Tech Companies Fail and Thrive on April Fool’s Day

April Fool’s Day stands out as one of the only days when you really can’t trust anything¬†you read on the internet. Google has nurtured a historic love for April Fool’s Day, as do other major tech moguls like Thinkgeek and Sony. So what are the major pranks of AFD 2016 and how were they received? Let’s go over some of the major ones:

snoopavisioGoogle took its Google Cardboard idea (which actually does sound like a joke itself, now that I think about it) and took it another step into the realm of the absurd with Google Cardboard Plastic. The concept is pitched on Google’s official blog like so:

“As good as VR is, it’s never been quite as real as, well… real life.”

Google also made it possible for users to search photos using only emojis.

However, the much more highly publicized prank stemming from Google this year was not particularly well-received. Google’s introduction of Mic Drop, which includes a GIF of a minion from the movie Minions dropping the mic any time an email is sent via Gmail. Unfortunately for some corporate professionals, this was easy to do on accident and started a lot of awkward tension at work.

“Well, it looks like we pranked ourselves this year,” reads a statement from Google in response to the widely negative reaction to the Mic Drop feature. “Due to a bug, the Mic Drop feature inadvertently caused more headaches than laughs. We’re truly sorry.”

Thinkgeek came out of April Fool’s Day with a more solid score. The online retailer introduced a whole slew of absurd and hilarious products, including the Vertical Landing Mentos & Diet Coke Rocket. According to Thinkgeek, the rocket travels 30 feet in the air, involves a fairly easy setup, and comes equipped with a soda bottle main thrust rocket, three smaller stability rockets, aquarium tubing, and two packs of peppermint Mentos. Diet Coke, unfortunately, is sold separately.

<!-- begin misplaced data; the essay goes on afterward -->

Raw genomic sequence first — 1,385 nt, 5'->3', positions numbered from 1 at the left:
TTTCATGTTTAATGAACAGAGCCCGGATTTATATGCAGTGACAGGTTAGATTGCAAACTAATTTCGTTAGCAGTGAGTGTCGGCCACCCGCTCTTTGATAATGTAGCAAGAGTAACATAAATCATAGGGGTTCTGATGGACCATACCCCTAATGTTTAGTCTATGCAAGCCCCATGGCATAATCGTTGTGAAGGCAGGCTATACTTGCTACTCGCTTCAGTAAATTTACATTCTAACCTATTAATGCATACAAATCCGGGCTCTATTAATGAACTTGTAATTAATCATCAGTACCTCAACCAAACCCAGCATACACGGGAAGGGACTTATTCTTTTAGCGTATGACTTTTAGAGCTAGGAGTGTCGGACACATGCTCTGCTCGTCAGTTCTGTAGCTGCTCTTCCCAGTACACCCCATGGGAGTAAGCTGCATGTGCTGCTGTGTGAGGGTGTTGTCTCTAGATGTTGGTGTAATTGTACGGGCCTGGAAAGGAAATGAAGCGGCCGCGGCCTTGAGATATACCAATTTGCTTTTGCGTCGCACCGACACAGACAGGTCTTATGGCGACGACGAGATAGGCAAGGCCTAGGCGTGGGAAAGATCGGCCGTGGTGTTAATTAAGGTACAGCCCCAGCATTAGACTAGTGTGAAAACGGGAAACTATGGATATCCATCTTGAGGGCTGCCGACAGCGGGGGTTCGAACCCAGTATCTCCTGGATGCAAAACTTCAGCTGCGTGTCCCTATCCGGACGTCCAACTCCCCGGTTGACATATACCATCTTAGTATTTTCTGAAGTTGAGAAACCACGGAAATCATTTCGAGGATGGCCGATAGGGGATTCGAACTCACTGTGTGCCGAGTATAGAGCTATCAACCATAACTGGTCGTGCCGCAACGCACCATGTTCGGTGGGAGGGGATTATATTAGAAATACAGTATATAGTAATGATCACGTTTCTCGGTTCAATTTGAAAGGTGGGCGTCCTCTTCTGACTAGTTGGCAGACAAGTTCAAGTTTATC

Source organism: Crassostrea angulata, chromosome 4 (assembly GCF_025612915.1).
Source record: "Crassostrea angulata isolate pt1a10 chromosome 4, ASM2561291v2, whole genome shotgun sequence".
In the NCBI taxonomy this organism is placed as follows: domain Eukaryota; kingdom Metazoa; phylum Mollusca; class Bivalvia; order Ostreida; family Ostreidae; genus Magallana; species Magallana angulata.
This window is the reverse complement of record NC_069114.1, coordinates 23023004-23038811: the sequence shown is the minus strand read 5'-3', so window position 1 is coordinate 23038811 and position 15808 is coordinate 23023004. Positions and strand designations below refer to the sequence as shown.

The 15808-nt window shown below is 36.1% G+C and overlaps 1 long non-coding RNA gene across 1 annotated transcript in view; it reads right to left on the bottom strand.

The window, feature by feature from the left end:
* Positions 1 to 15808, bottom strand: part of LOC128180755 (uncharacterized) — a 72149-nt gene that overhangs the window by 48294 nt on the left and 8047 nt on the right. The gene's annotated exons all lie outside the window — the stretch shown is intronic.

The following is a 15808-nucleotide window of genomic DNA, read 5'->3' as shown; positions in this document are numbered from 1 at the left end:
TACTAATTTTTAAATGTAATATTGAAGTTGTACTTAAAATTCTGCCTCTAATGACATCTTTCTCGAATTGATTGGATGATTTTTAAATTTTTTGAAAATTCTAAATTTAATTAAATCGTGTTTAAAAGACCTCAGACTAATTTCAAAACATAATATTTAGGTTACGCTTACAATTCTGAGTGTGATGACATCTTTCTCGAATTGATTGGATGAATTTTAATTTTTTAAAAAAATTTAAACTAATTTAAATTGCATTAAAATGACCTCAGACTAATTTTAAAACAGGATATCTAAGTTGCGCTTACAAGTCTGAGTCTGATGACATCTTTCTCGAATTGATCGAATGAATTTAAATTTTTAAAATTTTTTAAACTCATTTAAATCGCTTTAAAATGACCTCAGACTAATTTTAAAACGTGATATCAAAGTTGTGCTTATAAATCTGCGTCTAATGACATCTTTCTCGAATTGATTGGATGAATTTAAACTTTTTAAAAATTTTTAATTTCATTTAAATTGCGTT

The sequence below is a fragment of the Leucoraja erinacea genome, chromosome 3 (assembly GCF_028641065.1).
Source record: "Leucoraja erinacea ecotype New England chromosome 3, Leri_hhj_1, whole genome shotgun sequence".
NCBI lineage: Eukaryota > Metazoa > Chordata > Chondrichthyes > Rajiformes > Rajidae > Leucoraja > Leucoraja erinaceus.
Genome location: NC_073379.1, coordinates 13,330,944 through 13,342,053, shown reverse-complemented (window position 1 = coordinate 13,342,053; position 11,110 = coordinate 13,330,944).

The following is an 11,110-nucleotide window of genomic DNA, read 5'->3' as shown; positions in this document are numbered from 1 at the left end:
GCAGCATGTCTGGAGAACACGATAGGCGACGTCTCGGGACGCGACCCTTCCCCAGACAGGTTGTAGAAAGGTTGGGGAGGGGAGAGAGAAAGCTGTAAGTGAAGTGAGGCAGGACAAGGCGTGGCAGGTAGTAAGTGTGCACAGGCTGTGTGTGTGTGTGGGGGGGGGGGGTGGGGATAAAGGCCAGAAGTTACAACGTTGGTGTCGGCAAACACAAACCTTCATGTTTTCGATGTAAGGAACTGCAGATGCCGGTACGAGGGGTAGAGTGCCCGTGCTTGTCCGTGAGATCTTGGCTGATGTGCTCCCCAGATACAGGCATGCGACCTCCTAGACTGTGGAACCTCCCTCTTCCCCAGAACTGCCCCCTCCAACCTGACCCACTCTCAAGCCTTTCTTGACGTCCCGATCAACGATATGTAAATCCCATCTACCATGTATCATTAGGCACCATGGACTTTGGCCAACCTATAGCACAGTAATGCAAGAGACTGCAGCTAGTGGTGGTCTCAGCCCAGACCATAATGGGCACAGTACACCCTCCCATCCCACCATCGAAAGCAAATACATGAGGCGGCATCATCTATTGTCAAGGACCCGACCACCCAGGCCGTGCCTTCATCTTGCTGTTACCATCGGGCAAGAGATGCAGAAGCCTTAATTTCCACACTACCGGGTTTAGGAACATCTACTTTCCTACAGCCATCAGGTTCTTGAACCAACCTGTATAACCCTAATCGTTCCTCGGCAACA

Then there’s Thinkgeek’s Star Trek White Noise Sleep Machine, which lulls buyers to sleep with the soothing sounds of the USS Enterprise or the DS9 Operations Center. The device even projects a moving starfield on your ceiling and includes an LCARS touch screen display and “red alert” alarm system. This one should actually be real, in my opinion.

lawn ornamentThinkgeek offered one final product to its April Fool’s Day line; an Attack on Titan Colossal Titan Lawn Ornament, which allegedly stands 25-feet tall and is made to hook onto your roof.

Sony had an admirable showing today and claimed to develop its own Proton Pack, ideal for catching ghosts. ¬†The device has an embedded 4K projector, super slow motion capture capability and, according to the tech giant, it’s even slime proof.

In addition to this tomfoolery, Groupon offered users a way to find people to read to their cats, Youtube offered a way to watch 360-videos and seem like you’re hanging out with Snoop Dogg (called “Snoopavision”, and Netflix defined all of its categories in terms of John Stamos (ex/”Reality TV Jogn Stamos Watches but Denies It If You Ask Him”).

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